implied by Dana Shilling and Clifford Stetner's exchange on Sonnet 20, I
think perhaps there has been a tendency to look at the Sonnets, perceive
that one poem, or one group of poems, seems to be directed to a certain
type of person, and from there make an inductive leap that a larger
group must be directed to that certain type.  Especially in the "young
man" group, the tone, language, level of formality and the like do
vary.  I've always wondered if it not be more productive to look at them
as possibly directed to a number of different people.

Just a postscript, nodding to the "Shakespeare's Popularity" thread: one
of my students is currently convinced that Sonnet 20 is directed to a
cross-dressing woman, a la Shakespeare in Love.  Someday someone is
going to have to write a monograph on the effect of that film on the
youngest scholarly generation.

Best regards,
Karen Peterson-Kranz
University of Guam

[4]-------------------------------------------------------------
From:           Michael Skovmand <
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Date:           Tuesday, 3 Aug 1999 09:39:49 +0200
Subject: 10.1359 Re: Sonnets
Comment:        Sv: SHK 10.1359 Re: Sonnets

> >Karen Peterson-Kranz wrote:
> >
> <snip>Arthur Marotti's "'Love is Not
> >Love'... argues that not only Shakespeare, but that a great many of the
> >>Elizabethan sonnet sequences, were in fact directed to Elizabeth.
>
> While he does say:
>
> "In Elizabethan England, a female monarch, whose unmarried state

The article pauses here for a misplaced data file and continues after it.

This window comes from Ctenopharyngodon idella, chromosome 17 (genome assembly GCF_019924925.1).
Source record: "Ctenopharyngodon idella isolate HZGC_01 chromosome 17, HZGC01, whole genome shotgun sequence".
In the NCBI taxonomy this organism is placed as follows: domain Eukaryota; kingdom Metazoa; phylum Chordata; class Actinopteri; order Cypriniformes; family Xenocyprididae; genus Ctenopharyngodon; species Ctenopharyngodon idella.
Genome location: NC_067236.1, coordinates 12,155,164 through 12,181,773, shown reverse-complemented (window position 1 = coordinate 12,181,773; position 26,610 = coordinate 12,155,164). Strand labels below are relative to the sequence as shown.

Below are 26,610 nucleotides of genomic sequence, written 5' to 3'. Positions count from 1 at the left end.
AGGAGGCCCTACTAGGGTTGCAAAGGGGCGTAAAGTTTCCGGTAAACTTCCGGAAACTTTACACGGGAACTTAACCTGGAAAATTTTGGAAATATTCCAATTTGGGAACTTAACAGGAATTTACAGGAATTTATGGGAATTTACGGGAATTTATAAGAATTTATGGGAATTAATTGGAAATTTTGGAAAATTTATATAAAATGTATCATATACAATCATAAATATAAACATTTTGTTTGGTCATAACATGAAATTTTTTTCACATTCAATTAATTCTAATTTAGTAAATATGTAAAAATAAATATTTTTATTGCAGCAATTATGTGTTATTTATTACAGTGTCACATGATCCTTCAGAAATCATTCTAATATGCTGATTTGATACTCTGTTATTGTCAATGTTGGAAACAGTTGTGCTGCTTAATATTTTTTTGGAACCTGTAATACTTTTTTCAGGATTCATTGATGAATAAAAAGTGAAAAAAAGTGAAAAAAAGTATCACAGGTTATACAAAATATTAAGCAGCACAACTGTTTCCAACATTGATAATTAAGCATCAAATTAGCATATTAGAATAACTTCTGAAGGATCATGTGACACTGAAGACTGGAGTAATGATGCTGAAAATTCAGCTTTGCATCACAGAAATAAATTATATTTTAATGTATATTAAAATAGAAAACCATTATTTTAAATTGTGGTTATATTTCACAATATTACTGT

> preserved her symbolic and real value in both domestic and international
> transactions, specifically encouraged the use of an amorous vocabulary
> by her courtiers to express ambition and its vicissitudes."
>
> and alludes to references to her in the work of Sidney, Spenser and
> others, he refers only briefly to Shakespeare's work and in very general
> terms without specifically locating Elizabeth in any of his sonnets.
>
> Dana Shilling wrote:
>
> >Funny kind of flattery
> >
> >Although Queen Elizabeth had a boundless appetite for flattery, she did
> >not take kindly to being told to marry and procreate-certainly not by an
> >obscure sonnet-wallah. And I can hardly imagine her being grateful for
> >being described as a none-too-bright, two-timing slut, much less a
> >none-too-bright, two-timing slut who is "pricked out for women's
> >pleasure."
>
> If he was an obscure whatchamacallit when he started writing the sonnets
> (pace Karen Peterson-Kranz' reference to Katherine Duncan-Jones' dating)
> he was not by the time he finished.  In any case, the sonnets (1-17) do
> not so much tell anyone to procreate as beseechingly implore them to do
> so.  If the increasing disenchantment with the young man's obtuseness
> (if this is what you refer to) reflects an increasing disenchantment
> with the queen, the poet may not have cared whether or not she took
> kindly to it?
>
> I admit that the prick of sonnet 20 is to my purpose nothing.  I can
> only say that you have to dig through an awful lot of sonnets before you
> find one prick.

How on earth could Sonnet 20 refer to Queen Elizabeth? How could the
effeminate male youth described in the sonnet  refer to a woman, since
[Nature] "pricked thee out for women's pleasure" i.e. furnished you with
male genitalia, the consequence of this being that  Shakespeare/the 1st
person of the sonnet  may love the youth but cannot be practising sex
with him ("Mine be thy love, and thy love's use their treasure" ? On the
contrary, the sonnet has been wide read as evidence of Shakespeare's
homosexuality - absurdly, it seems to me, since it is the sex of the
youth which prohibits Shakespeare from giving his "love" a  "use" i.e. a
sexual form - sex, it will be remembered - in its pre-Foucauldian form,
being defined by what you did rather than by what you "were".

Michael Skovmand
University of Aarhus
Denmark